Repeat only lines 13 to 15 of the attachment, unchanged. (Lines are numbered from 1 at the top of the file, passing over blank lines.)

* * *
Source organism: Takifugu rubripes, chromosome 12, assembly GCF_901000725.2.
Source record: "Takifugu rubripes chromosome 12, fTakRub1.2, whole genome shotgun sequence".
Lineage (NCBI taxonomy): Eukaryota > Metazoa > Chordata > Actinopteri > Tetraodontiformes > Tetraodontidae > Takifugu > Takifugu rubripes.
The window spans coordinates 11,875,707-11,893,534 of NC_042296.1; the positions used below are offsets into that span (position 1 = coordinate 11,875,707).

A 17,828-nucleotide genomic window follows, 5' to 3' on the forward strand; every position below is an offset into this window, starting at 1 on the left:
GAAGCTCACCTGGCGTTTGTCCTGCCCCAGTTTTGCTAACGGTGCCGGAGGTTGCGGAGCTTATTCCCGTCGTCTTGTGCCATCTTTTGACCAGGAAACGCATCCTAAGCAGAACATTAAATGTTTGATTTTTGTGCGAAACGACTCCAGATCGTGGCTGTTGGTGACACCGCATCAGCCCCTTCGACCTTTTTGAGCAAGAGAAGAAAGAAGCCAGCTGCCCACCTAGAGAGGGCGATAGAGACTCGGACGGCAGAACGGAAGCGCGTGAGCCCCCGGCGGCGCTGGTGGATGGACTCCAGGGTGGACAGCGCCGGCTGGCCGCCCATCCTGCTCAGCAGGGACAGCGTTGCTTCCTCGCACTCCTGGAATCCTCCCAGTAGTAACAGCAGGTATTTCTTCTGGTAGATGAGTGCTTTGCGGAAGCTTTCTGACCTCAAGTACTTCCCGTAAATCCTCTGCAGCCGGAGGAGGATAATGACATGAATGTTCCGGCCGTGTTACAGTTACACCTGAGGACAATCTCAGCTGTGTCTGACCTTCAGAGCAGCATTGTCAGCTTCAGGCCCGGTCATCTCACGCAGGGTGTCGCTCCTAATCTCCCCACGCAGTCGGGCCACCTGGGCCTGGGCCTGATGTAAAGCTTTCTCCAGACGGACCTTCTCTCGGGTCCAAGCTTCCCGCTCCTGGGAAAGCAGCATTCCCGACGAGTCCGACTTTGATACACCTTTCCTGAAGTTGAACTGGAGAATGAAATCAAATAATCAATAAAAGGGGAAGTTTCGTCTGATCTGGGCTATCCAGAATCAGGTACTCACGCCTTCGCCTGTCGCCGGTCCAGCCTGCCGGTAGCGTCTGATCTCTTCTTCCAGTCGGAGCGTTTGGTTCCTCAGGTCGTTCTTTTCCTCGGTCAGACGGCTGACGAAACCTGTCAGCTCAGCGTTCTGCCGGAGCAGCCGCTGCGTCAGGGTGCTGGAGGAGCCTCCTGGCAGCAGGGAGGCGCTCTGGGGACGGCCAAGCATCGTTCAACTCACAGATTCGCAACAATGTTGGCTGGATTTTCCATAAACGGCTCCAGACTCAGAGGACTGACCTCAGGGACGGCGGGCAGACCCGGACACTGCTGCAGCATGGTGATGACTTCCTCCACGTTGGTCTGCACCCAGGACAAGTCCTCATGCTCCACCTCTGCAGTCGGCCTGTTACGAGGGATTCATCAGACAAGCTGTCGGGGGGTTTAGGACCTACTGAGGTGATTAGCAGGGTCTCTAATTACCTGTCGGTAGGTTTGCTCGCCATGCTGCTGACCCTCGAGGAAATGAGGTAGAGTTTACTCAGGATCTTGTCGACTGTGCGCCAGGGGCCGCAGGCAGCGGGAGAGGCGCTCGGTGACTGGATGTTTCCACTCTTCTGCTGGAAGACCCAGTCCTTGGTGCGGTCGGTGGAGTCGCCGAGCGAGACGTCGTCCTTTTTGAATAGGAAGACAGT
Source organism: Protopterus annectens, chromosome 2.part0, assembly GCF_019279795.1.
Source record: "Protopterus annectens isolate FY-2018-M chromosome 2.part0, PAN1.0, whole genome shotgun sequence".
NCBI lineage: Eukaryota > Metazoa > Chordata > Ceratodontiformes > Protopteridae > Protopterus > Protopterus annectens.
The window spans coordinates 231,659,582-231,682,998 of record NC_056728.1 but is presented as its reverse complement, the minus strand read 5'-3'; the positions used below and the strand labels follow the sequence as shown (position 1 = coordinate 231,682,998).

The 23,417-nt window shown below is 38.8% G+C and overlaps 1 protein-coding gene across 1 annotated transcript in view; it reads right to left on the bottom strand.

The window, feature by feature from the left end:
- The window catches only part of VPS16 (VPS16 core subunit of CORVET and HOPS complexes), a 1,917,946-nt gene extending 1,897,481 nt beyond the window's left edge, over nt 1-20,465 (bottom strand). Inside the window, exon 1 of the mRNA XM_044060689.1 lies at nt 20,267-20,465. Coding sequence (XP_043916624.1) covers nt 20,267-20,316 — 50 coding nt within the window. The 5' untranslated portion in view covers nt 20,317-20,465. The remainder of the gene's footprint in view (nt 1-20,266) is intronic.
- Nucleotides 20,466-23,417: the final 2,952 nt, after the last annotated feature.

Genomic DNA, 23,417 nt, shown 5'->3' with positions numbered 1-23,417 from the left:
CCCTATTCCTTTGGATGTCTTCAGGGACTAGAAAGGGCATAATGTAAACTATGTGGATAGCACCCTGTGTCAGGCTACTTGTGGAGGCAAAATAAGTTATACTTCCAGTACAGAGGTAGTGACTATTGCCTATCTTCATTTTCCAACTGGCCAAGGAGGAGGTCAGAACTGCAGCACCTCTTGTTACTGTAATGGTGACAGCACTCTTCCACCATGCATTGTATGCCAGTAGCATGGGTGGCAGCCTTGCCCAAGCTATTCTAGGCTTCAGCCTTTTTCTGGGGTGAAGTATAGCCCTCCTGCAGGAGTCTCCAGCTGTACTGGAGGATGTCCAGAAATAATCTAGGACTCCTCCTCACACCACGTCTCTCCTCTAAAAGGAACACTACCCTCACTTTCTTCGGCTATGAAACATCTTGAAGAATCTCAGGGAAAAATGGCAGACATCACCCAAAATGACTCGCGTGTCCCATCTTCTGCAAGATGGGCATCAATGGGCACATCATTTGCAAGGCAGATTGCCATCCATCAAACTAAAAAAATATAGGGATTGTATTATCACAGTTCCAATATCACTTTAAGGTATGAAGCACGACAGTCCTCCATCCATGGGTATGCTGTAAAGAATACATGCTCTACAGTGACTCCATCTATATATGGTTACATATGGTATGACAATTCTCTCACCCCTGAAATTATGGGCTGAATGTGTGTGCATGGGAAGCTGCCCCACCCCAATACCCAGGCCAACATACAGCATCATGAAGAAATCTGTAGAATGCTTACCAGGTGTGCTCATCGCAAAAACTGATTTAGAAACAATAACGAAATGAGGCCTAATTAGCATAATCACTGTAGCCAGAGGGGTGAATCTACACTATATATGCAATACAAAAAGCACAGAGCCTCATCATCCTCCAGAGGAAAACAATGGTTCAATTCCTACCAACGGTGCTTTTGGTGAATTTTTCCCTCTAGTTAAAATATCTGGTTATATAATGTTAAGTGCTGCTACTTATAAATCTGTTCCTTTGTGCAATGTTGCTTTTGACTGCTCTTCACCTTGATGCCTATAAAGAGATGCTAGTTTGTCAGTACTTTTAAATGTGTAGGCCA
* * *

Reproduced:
- The window catches only part of VPS16 (VPS16 core subunit of CORVET and HOPS complexes), a 1,917,946-nt gene extending 1,897,481 nt beyond the window's left edge, over nt 1-20,465 (bottom strand). Inside the window, exon 1 of the mRNA XM_044060689.1 lies at nt 20,267-20,465. Coding sequence (XP_043916624.1) covers nt 20,267-20,316 — 50 coding nt within the window. The 5' untranslated portion in view covers nt 20,317-20,465. The remainder of the gene's footprint in view (nt 1-20,266) is intronic.
- Nucleotides 20,466-23,417: the final 2,952 nt, after the last annotated feature.

Genomic DNA, 23,417 nt, shown 5'->3' with positions numbered 1-23,417 from the left: